WASHINGTON — On March 10, 2015, Senate Democrats accused Republicans of sneaking in anti-abortion language into the Justice for Victims of Human Trafficking Act.
Sponsored by Sen. John Cornyn, the Justice for Victims of Trafficking Act is a bill meant to improve services for victims of human trafficking and to enforce human trafficking laws more efficiently. It would do so by utilizing the funds from the Domestic Trafficking Victims’ Fund it would establish. The money in the Fund would go to the various operations in the bills listed in the Justice for Victims of Trafficking Act.
One such bill is the Human Exploitations Rescue Operations Act of 2015, or HERO Act. The HERO Act would enable the Department of Homeland Security to establish a “Cyber Crimes Center.” The Center would collaborate with law enforcement on all levels (even on the international level) to crack down on the international market for child pornography, track victims and perpetrators of child sex abuse and save more children from “forced child labor” and other forms of “child exploitation.”
Cracking down on child sex abuse is imperative for the United States. In its 2014 report, the International Labor Organization grouped the United States and other countries into a category called “Developed Countries and EU.” In that $26.2 billion-market, human traffickers were able to generate approximately $80,000 U.S. in profit per victim.
The bill originally had overwhelming bipartisan support. However, the discovery of anti-abortion language in the bill has polarized Congress once again.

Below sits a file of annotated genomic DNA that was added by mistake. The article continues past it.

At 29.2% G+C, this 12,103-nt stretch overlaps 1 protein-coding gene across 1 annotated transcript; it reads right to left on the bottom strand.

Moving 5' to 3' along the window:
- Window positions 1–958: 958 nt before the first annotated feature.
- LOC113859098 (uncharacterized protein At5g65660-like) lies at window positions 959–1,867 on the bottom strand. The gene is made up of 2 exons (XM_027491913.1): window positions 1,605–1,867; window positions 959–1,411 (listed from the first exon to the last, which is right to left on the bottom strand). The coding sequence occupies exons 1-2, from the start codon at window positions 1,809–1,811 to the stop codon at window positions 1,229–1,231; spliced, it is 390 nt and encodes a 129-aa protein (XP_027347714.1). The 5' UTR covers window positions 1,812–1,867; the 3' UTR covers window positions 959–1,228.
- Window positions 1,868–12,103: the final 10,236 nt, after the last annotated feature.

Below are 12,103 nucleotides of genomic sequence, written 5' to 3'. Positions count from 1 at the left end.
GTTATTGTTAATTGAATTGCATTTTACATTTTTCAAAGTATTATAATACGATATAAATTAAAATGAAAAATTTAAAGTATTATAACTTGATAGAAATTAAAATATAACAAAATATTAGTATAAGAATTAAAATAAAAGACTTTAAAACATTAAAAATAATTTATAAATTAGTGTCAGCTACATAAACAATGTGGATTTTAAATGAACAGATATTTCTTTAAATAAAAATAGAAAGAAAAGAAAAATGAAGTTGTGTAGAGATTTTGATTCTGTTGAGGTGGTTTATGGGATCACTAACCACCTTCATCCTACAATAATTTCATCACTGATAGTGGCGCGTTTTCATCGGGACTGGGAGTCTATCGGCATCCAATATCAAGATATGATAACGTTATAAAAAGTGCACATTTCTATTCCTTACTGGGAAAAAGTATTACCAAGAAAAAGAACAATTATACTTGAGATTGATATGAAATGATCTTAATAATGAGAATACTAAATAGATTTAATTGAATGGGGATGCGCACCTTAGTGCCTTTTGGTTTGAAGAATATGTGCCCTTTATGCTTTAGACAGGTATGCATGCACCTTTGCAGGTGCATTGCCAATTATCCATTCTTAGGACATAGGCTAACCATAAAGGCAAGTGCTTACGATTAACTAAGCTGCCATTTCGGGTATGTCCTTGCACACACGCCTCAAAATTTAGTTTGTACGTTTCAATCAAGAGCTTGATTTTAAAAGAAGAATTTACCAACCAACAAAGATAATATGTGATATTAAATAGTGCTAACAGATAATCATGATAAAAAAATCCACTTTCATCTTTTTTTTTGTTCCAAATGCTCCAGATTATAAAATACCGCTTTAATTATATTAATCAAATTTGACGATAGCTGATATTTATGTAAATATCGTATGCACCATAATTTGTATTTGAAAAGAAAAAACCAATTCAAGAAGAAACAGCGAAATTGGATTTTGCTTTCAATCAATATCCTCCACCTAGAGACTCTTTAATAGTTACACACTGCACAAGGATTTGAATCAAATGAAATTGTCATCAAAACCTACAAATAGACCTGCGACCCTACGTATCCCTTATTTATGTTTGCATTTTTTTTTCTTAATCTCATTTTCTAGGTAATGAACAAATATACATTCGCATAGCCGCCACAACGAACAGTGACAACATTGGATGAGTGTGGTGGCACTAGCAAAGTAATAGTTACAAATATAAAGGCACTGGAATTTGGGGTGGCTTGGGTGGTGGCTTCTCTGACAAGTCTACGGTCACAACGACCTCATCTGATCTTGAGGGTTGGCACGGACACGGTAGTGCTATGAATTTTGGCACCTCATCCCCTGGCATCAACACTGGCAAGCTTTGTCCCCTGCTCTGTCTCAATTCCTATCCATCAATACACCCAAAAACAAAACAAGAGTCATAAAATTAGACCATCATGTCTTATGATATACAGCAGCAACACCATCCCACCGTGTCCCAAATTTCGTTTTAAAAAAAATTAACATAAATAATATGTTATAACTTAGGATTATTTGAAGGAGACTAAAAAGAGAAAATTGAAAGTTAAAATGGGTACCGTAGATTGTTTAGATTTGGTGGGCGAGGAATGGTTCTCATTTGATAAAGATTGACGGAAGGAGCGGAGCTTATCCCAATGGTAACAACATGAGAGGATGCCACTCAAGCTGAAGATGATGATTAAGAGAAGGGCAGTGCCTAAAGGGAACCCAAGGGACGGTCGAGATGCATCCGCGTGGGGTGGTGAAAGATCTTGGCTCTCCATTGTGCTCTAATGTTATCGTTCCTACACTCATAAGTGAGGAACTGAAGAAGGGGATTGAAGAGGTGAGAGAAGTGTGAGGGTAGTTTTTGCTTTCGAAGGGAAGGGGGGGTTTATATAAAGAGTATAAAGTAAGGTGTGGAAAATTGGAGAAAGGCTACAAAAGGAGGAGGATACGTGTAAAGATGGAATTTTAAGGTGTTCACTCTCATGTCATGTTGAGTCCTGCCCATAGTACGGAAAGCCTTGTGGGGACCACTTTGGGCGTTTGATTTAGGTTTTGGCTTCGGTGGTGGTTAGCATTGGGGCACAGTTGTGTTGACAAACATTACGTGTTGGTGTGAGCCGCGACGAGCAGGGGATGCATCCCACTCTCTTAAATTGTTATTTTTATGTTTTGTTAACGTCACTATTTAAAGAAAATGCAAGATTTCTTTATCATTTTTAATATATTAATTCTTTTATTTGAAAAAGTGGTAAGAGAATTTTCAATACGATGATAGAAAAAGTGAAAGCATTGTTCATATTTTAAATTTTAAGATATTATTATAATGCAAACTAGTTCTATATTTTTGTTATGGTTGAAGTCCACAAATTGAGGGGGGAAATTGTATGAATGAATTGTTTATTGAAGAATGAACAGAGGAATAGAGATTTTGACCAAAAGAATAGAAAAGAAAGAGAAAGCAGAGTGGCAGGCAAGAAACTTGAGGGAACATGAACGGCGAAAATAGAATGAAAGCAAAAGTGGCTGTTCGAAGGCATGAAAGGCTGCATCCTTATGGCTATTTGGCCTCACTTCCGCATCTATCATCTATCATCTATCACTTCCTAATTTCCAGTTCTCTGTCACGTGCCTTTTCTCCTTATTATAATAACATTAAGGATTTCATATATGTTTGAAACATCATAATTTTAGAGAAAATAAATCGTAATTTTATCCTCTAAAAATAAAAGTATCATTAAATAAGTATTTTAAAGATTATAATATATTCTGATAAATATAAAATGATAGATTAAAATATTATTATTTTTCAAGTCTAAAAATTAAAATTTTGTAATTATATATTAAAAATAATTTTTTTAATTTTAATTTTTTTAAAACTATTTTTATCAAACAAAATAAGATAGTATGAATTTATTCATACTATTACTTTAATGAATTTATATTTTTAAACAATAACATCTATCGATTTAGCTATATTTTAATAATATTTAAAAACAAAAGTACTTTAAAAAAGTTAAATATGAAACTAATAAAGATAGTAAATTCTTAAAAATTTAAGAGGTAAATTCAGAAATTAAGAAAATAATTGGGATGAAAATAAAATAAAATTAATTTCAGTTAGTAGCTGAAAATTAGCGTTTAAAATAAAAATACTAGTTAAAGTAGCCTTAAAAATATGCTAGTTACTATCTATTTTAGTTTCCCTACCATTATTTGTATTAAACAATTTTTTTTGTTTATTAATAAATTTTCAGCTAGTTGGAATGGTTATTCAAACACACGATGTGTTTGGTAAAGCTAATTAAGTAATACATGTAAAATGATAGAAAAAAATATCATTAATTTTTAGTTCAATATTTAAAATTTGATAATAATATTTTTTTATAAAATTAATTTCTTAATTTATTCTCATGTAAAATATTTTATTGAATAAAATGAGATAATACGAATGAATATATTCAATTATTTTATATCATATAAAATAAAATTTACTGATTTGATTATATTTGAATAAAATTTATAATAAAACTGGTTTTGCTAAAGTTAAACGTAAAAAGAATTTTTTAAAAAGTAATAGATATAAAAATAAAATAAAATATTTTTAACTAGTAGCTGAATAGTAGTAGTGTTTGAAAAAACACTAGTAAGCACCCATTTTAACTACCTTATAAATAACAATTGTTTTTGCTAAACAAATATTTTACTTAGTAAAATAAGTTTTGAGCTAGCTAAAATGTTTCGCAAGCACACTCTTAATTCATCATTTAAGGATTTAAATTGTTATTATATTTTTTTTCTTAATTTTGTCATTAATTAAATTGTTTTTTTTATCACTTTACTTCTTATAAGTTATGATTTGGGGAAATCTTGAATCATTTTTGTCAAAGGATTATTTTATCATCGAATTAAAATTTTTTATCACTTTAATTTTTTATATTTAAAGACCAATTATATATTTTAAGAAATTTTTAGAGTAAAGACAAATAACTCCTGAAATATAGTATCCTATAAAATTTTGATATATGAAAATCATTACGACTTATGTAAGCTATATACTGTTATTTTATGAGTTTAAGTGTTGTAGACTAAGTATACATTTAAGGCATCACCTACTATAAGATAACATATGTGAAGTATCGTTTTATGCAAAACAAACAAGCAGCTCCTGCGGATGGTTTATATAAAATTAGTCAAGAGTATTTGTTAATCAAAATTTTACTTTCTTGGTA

As The Washington Post points out, the Democrats’ point of contention is with this section of the bill:
“Amounts in the [Domestic Trafficking Victims’] Fund, or otherwise transferred from the Fund, shall be subject to the limitations on the use or expending of amounts described in sections 506 and 507 of division H of the Consolidated Appropriations Act, 2014.”
Although neither this section of the bill nor the bill itself use the word “abortion,” the Consolidated Appropriations Act of 2014 does.
The parts of the Act the bill cites state, “None of the funds appropriated in this Act, and none of the funds in any trust fund to which funds are appropriated in this Act, shall be expended for any abortion.” However, the Consolidated Appropriations Act does make exceptions for rape, incest and threats to the mother’s health as long as an abortion is the only way to save the mother’s life.
The language used in these parts of the Consolidated Appropriations Act is lifted verbatim from a 1976 amendment called the Hyde Amendment. The Hyde Amendment prohibits federal funding for abortions and prohibits the federal government from withholding funds from healthcare institutions that do not provide abortion services.
Though Democrats have rebuked Republicans for not mentioning anti-abortion language in the bill’s summary, the language was present in the version of the bill the Senate examined in January. The language in the January version is exactly the same as the language in the current version.
“What do you want me to tell you? We missed [the language]!” Senate Minority Whip Dick Durbin said to Politico. “Clearly, if it had been front and center, we would have caught it.”
Regardless of who ultimately is to blame for this partisan clash, the point still remains that even the most altruistic actions have become politicized.
– Dean Delasalas